Every Wednesday at 9:13 am, one of Pittsburgh’s finest music writers joins me (Cindy Howes) on the Morning Mix to play a couple favorite new songs and share some insight. Today we welcome Justin Jacobs!
In case you missed it here’s what he played with commentary by Justin!
Paolo Nutini, “Let Me Down Easy” – This Scottish soulful rock dude just released his first album in five years, and it is excellent. The album’s called Caustic Love, and this single is called “Let Me Down Easy.” The obvious draw here is Nutini’s voice – emotive, raw and loud. He’s a huge deal in Europe. Let’s hope he gets his due in the US of A.
Cymbals Eat Guitars, “Warning” – These guys showed up to the indie rock scene in 2009 when their debut got tons of labeled as ‘Inspiring 90′s Throwback!’ which was a shame, because it was great on its own merit. The band is back with LOSE, out this month. This single is a loud, brash guitar blast, seemingly saying “Shut up about the ‘nostalgic’ crap.”
Every Wednesday at 9:13 am, one of Pittsburgh’s finest music writers joins me (Cindy Howes) on the Morning Mix to play a couple favorite new songs and share some insight. Today we welcome Patrick Bowman (Pop Filter editor for Pop City)!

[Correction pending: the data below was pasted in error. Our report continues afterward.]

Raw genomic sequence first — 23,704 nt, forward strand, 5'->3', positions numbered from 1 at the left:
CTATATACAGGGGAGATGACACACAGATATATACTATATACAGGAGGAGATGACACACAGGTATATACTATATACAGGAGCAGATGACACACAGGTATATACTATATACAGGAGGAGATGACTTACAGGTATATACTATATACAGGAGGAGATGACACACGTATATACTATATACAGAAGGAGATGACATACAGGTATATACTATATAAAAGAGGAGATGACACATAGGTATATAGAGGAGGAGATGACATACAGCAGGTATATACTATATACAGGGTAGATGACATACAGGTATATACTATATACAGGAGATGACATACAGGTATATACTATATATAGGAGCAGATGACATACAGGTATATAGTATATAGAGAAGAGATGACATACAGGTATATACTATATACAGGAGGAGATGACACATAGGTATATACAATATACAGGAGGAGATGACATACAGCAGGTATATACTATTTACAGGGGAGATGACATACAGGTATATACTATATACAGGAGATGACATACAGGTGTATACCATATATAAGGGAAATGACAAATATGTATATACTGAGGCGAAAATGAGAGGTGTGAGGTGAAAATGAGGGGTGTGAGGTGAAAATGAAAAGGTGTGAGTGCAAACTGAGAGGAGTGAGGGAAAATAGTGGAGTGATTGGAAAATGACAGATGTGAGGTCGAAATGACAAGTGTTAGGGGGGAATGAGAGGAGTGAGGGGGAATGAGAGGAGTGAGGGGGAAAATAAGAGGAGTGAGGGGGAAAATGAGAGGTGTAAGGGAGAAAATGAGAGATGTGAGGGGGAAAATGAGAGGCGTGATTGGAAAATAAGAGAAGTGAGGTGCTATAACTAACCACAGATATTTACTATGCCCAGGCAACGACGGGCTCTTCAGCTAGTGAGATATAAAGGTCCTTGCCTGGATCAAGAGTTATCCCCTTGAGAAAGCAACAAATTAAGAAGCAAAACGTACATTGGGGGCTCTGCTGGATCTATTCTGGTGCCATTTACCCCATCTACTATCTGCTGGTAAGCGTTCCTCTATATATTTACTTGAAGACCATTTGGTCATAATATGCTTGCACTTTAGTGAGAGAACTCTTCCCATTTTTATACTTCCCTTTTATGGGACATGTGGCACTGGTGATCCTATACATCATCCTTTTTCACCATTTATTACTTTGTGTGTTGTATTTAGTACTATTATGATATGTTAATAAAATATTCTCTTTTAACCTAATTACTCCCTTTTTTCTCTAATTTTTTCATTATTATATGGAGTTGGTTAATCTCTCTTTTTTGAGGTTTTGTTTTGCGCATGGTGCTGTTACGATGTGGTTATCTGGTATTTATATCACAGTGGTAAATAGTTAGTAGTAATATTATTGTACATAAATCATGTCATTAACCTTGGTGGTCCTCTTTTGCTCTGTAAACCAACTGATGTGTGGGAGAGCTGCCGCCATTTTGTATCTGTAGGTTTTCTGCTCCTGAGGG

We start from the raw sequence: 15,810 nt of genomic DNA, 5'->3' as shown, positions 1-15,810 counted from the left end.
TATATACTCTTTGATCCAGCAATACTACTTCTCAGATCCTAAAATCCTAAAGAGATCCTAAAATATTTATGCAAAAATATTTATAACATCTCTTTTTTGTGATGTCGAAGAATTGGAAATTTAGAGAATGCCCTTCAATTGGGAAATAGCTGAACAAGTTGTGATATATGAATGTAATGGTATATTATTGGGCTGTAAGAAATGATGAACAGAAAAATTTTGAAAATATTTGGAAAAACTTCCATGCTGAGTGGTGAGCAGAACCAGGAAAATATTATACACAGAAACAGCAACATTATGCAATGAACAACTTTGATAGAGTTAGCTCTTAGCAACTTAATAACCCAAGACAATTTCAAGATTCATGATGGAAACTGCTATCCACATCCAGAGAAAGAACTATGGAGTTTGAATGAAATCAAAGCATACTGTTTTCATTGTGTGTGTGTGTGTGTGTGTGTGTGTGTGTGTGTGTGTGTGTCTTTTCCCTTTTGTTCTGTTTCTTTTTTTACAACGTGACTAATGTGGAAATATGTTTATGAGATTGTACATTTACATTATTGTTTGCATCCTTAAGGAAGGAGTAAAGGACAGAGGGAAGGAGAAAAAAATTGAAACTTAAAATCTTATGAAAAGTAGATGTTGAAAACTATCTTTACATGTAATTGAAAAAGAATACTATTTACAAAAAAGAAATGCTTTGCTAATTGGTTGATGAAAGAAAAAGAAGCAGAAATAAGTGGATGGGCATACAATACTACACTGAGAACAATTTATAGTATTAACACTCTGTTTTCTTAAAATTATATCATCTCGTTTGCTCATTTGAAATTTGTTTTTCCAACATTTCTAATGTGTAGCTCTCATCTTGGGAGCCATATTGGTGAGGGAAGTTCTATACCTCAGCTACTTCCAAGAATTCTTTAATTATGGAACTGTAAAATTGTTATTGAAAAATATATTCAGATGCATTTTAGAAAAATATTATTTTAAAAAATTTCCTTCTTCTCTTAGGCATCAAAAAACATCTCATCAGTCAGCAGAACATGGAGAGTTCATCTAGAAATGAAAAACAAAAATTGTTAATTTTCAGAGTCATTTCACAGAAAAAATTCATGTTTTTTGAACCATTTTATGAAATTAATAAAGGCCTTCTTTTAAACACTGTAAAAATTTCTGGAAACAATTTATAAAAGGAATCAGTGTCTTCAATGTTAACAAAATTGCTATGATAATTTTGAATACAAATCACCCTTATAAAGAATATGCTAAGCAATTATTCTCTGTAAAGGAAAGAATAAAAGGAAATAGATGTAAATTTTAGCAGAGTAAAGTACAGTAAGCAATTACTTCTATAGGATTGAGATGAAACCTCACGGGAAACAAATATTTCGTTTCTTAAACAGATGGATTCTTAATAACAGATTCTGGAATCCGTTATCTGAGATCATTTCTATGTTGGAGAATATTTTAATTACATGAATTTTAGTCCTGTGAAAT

Listen to the audio:
Kishi Bashi “Philosophize with it, Chemicalize With it” – After recording and touring with the likes of Of Montreal, Sondre Lerche and Regina Spektor, Kishi Bashi is multi–instrumentalist Kaoru Ishibashi’s solo project. “Philosophize In It, Chemicalize With It!” off his sophomore album, 2014’s Lighght, really showcases his restless songwriting creatively. It’s a track that’s very inventive composition-wise with a lot of moving parts that coalesces into a pocket symphony with looping, manic synth pop, gorgeous string sections and huge hooks. “Philosophize In It, Chemicalize With It” epitomizes Ishibashi’s controlled chaos, kitchen sink pop.
Devonte Hynes, “Palo Alto” – Devonte Hynes usually records as neo-R&B savant Blood Orange, but was asked to score the movie Palo Alto, a very dreamy, impressionistic teenage coming of age film based on the short stories of James Franco and directed by Sophia Coppola’s niece Gia. The album’s title track is this very silky, loose power ballad that encapsulated the film’s tone perfectly; all whooshing synth textures, disco hi-hat splashes, and and spacey melodies. But, that chorus. That chorus is enough to hang an entire career on. When Hynes sings “Wait until I know who you are / Waiting for a shot in the dark” in this kind of ascending sigh that dissipates the second it leaves his lips, its both heart-breakingly beautiful and completely fleeting, perfectly mirroring the loss of innocence and rapidly generating nostalgia portrayed in the film.